The whole ‘games as art’ debate is getting very tired now, with people on both sides of the fence doing little more than scoring points for their own preferred medium of entertainment, but this is one of the funnier examples of the argument, if only for the fact that it typifies those who refuse to accept videogames as art perfectly — they absolutely suck at games and can’t understand them.
The Washington Post‘s 58-year-old book critic, Michael Dirda, spent a week with the widely praised BioShock without any help from mommy and daddy, and managed to get all the way to Neptune’s Bounty, even though he hasn’t worked out how to use First Aid kits in the game. He has one, he just doesn’t know how to make it work. “I’ve got a first-aid kit, but I haven’t figured out how to use it,” he whines in what most gamers would call a cry for help.
Dirda admitted that what he managed to play of the game had artistic merit and was immersive, but that wasn’t enough to qualify it as art for him. Apparently, something isn’t art for Dirda unless it allows you to be depressed which … is a new one. It seems that the only thing that qualifies as art then is anything by Nine Inch Nails. Or American Idol … I know watching that show depresses the Hell out of me. Dirda rules that until games are depressing, they aren’t allowed to be art. Seriously, how is it that people can decide what makes something art based on such random and arbitrary reasons? And who in their right mind has been depressed by a painting? I could claim paintings aren’t art because paintings can be framed and anything that is in a frame isn’t art. It’s just as nonsensical and random as Dirda’s argument, yet he believes what he says holds merit.
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Of course, many games have had sad moments, despite this book critic’s statement. I’m sure I can get one or two of you to admit you wept when Sephiroth killed Aeris. Even I will admit that several games have gotten to my emotions before. Since the last game Dirda played before BioShock was Myst, he doesn’t even have the authority to say that games can’t be depressing. Play more games, then come back and try again, ignoramus. We’ve moved on from the days of Galaga.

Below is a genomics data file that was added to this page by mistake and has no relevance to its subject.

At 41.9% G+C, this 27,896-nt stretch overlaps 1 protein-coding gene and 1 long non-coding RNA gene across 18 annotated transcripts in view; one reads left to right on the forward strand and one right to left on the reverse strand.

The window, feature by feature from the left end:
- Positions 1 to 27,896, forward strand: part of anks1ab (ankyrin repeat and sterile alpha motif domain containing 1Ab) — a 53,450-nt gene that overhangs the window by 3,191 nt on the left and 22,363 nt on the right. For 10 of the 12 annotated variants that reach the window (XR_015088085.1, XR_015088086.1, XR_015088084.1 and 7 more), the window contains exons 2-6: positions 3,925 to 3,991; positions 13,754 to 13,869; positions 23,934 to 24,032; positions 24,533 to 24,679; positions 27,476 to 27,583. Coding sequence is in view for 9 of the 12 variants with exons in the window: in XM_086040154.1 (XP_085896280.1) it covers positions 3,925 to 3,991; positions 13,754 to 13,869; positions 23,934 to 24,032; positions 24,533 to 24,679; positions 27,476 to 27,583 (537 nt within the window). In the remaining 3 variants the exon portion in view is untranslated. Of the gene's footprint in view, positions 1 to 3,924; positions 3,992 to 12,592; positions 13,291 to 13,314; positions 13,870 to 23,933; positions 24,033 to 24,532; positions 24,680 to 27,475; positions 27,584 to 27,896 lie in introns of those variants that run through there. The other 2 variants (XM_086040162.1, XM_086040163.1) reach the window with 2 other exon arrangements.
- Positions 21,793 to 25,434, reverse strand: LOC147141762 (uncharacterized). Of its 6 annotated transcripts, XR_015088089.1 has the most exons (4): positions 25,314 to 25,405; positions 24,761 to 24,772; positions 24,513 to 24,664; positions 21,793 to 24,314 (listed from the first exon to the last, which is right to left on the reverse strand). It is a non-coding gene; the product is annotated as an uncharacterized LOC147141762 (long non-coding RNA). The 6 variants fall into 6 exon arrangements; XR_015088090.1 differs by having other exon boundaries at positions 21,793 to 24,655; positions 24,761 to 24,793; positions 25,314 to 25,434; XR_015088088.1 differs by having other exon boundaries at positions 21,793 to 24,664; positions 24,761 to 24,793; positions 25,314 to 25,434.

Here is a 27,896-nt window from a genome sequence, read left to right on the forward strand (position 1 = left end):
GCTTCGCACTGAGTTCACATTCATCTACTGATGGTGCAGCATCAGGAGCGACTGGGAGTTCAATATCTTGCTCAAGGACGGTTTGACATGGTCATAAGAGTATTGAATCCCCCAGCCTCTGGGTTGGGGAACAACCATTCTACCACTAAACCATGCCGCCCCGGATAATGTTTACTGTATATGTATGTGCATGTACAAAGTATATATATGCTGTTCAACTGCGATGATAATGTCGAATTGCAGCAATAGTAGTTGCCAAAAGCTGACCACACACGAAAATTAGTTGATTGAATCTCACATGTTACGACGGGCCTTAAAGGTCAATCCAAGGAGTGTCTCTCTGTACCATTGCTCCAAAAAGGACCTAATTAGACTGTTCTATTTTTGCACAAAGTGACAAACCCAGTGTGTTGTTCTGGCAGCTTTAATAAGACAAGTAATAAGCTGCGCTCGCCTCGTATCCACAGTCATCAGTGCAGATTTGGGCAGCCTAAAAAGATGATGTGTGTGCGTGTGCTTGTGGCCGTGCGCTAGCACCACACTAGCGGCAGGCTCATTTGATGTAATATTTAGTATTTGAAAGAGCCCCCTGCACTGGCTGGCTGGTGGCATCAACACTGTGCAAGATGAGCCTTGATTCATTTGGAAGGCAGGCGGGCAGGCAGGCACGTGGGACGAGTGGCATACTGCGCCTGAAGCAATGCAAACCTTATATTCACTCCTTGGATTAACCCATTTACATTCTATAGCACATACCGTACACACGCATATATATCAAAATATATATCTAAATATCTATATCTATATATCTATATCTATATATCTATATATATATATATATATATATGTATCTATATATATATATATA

Ken Levine, the outspoken man behind BioShock, probably has the right idea in his own rebuttal to Dirda’s claims. “Is BioShock art? I don’t know, and I guess I sort of don’t care,” he answered. “All I care about is, does it work — does it have an impact on an audience?” Any of us without a stone heart was definitely affected by BioShock, and nobody can argue it wasn’t an artistic triumph. Sadly, that doesn’t seem to be enough for some people who often give off signs that they find the relatively new medium of videogames almost threatening.
Claiming that something isn’t art is a purely pretentious practice, since art is boundless, unclassifiable and totally subjective. Videogames are art because I say videogames are art. You can’t debate this with me because you can’t debate the validity of things that are made valid only by one’s own personal perception. Anybody who tries to resist such logic can do nought but fail.